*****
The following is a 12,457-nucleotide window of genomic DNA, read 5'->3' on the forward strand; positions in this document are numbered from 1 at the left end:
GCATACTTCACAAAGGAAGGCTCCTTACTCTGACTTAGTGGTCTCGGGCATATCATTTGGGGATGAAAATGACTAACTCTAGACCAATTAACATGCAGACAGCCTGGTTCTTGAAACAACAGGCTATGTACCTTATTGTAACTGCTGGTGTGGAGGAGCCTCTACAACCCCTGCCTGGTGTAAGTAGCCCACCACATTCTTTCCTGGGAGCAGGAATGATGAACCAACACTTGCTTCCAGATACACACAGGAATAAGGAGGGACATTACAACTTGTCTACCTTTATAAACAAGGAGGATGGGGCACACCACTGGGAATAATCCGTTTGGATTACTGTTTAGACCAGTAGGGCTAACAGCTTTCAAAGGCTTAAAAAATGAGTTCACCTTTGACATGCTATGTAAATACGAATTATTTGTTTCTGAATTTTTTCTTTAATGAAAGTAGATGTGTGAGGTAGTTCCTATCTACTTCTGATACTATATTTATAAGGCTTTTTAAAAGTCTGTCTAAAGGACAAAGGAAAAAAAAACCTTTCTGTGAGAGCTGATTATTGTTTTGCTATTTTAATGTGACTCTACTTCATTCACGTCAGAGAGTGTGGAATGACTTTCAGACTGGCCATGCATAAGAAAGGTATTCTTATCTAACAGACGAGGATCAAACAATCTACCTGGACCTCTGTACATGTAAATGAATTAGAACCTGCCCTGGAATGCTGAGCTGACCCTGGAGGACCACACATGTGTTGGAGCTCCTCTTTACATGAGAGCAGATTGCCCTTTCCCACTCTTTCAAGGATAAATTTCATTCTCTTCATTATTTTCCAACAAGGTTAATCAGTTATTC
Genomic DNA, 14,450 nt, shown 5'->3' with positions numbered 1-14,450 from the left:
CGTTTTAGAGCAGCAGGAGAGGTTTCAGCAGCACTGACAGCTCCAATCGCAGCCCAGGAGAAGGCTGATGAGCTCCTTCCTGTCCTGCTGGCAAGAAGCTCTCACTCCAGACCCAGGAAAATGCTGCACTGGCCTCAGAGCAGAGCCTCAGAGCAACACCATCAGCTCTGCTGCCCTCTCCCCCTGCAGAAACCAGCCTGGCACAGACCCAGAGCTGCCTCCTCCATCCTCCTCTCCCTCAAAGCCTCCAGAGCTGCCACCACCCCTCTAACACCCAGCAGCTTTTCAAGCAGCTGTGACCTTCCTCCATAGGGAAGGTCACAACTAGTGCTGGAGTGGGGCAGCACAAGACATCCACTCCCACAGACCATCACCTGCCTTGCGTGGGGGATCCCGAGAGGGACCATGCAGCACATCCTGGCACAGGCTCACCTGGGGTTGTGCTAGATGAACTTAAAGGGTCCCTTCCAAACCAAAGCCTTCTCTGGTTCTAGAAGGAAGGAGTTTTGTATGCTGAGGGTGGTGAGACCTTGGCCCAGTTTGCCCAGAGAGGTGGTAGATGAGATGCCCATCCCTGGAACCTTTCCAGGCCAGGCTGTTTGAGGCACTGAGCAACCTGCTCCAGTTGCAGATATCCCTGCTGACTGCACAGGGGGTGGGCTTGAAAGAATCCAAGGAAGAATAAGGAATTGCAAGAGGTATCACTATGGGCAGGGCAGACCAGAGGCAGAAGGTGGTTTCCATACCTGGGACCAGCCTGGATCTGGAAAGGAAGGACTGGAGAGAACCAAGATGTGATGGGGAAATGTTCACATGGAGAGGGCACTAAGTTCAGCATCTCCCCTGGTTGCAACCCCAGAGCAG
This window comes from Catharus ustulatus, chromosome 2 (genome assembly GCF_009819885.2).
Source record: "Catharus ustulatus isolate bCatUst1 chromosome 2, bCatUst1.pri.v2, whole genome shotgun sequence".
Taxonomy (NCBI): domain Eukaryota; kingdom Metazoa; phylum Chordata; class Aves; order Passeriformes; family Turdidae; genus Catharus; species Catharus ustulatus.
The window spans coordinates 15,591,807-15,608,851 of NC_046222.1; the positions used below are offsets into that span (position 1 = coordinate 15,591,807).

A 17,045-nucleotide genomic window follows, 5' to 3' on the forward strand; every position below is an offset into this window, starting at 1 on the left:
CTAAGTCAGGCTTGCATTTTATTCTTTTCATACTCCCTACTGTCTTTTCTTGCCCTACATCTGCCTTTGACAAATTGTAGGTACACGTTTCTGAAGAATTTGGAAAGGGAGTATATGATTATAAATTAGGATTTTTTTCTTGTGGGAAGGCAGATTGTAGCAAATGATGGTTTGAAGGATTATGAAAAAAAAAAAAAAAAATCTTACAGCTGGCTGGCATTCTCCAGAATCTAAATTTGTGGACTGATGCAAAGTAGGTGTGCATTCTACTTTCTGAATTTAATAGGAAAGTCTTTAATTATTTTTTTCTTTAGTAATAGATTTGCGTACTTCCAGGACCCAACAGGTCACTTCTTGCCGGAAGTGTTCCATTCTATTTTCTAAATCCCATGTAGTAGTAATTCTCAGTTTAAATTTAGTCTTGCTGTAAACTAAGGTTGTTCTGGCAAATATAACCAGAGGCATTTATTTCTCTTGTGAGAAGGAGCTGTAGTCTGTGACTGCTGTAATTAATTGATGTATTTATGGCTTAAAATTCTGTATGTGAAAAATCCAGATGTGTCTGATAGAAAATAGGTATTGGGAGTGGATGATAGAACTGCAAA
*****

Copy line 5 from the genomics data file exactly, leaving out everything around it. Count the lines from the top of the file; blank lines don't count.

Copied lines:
This window comes from Catharus ustulatus, chromosome 2 (genome assembly GCF_009819885.2).